About the myth that the US only has 2% of the world’s proven oil reserves
With the following quote, which Anu K. Mittal, the GAO’s director of natural resources and environment provided in written testimony to Congress, forever kills the meme that we have only 2% of the world’s proven oil reserves:
“USGS estimates that the Green River Formation contains about 3 trillion barrels of oil, and about half of this may be recoverable, depending on available technology and economic conditions,” Mittal testified.
“The Rand Corporation, a nonprofit research organization, estimates that 30 to 60 percent of the oil shale in the Green River Formation can be recovered,” Mittal told the subcommittee. “At the midpoint of this estimate, almost half of the 3 trillion barrels of oil would be recoverable. This is an amount about equal to the entire world’s proven oil reserves.”
Of course the 2% myth has been useful to deny the viability of “drill, baby, drill”. President Obama has used it repeatedly (and I have no doubt he will continue to do so because he seems to come from the school that thinks if they repeat something that is untrue enough times, well, it becomes true, or something). The entire argument has centered around the premise, given the 2% figure, that even if we were to drill everything, we’d still be dependent on foreign oil. And so, the logic then goes, since that is “true” then it would seem we should instead concentrate on alternate energies, especially clean and renewable energies, to displace fossil fuel use, decrease our foreign dependence and replace oil with those alternatives (even if they’re more costly).
Naturally, this works perfectly into a further claim that we’ll also save the planet from warming, increase net job growth by creating domestic green jobs and everyone will live happily ever after.
None of it is true. Myth after myth has been shattered. Global warming, despite James Hansen’s insistence, is simply not happening the way he and his alarmists claimed. He continues to beat the same drum he was beating years ago as if nothing has disputed his initial theories. Just last week he doubled down with a NY Times op/ed piece that barely yielded a yawn.
Should we be pursuing alternate and so-called “clean” energy sources? Of course we should. And we will as necessity and markets guide entrepreneurs. But this myth that we must be a net oil importer forever and ever and can’t find ways to fully secure our own supply (i.e. not have to import oil from unfriendly or potentially unfriendly countries or be subject to their whims) is a myth.
That is, unless we don’t exploit this resource. And remember, the estimate Mittal is talking about covers one area in the US. We’re not talking off-shore, where most of the off-shore area also holds vast amounts of oil but remains off-limits. We’re talking right here on dry land.
The Green River formation is near where the state borders of Colorado, Utah and Wyoming come together. The unfortunate aspect of that is most of the land is owned by the Federal government. And, under this administration, anyone who has been following the energy policy of the administration knows that’s bad news for Americans.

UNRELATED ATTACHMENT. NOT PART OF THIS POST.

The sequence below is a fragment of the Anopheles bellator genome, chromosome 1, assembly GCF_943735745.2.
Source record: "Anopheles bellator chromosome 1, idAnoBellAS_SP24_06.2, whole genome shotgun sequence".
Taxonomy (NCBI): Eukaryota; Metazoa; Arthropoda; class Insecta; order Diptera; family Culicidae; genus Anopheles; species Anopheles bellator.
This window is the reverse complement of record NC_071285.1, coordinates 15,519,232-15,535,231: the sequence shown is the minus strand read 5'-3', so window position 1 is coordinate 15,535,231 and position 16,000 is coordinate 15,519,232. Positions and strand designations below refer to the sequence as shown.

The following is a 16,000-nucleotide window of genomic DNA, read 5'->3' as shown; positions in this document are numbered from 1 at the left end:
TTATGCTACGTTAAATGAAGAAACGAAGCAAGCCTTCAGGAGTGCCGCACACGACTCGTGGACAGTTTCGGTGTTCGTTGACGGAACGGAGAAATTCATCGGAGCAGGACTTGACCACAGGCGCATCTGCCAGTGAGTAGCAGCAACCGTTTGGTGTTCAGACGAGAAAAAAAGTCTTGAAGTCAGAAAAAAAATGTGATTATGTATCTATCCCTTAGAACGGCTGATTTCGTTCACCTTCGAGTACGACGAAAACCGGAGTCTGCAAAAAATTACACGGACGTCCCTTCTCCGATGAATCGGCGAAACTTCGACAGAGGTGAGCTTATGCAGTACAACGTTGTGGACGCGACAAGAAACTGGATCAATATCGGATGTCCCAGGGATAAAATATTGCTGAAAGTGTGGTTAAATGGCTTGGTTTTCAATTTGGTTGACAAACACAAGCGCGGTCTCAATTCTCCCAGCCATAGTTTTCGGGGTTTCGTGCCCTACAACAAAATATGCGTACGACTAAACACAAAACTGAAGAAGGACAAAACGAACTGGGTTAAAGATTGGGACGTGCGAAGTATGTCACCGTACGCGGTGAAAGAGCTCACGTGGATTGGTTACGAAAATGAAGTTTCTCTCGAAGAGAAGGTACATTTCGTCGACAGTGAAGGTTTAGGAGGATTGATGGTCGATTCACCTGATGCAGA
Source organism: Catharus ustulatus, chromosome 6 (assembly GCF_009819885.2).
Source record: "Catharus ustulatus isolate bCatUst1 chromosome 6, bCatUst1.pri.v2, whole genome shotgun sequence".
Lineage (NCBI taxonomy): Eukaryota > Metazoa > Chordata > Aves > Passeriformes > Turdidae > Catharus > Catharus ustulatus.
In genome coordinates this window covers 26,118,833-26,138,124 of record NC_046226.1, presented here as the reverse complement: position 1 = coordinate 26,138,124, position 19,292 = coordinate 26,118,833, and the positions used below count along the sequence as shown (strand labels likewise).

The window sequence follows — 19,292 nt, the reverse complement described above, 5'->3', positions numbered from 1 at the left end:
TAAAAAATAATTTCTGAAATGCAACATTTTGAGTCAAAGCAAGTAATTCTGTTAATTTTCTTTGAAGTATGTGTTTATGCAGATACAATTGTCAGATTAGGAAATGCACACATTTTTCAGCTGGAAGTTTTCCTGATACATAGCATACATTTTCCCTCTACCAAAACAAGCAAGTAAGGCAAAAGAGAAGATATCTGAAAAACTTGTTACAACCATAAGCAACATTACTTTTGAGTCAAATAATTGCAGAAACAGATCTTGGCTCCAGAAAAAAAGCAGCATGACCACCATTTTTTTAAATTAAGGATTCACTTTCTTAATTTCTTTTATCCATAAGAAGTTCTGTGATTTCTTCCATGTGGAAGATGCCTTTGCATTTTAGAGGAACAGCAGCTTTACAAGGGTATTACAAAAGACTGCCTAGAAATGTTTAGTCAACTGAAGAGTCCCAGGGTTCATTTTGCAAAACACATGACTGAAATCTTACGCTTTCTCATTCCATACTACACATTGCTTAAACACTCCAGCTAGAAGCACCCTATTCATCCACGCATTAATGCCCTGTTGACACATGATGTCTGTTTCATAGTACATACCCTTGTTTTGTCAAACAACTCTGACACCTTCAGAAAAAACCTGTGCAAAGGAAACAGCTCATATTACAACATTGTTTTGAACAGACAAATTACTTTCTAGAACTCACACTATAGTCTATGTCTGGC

“The federal government is in a unique position to influence the development of oil shale because nearly three-quarters of the oil shale within the Green River Formation lies beneath federal lands managed by the Department of the Interior’s (Interior) Bureau of Land Management (BLM),” she testified.
Again, with this administration, most know what that means. If history is a guide, little if anything will be done to take advantage of this petroleum windfall by Mr. “All-Of-The-Above”.
Look at the Bakken oil fields and their impact in this down economy for an example of what Green River could mean in real terms. Here’s blurb published today from a Billings, MT newspaper:
Thousands of workers chasing quick riches by flooding into the Bakken oil field have helped jump-start home sales in Billings.
And the wave is starting to make Billings houses harder to find — and more expensive.
Well-site geologist Joe Hallgren works under contract for SM Energy of Billings. He and his family live in Williston, N.D., the oil boom’s epicenter. But, they’re building a house in Billings and when it’s finished in July they’ll move here and Hallgren will commute to the oil patch.
“I’ve seen a few boom-bust cycles. This one is crazy,” he said. “We got to the point where, for our family, Billings is just going to be better for us.”
Last week, Bozeman resident Doug Pezoldt, who surveys land for local engineering firm Sanderson Stewart, and his wife started moving into their custom-built Billings home.
“Really, in one year’s time, the boom in the Bakken has increased the volume of work and we just need more people in Billings to support that,” Pezoldt said. “My wife and I just feel like Billings is where we want to make our home long term.”
That is the reality of Bakken and the potential of Green River in a very down economy.
Question: Do you think the administration will bother to take advantage of it?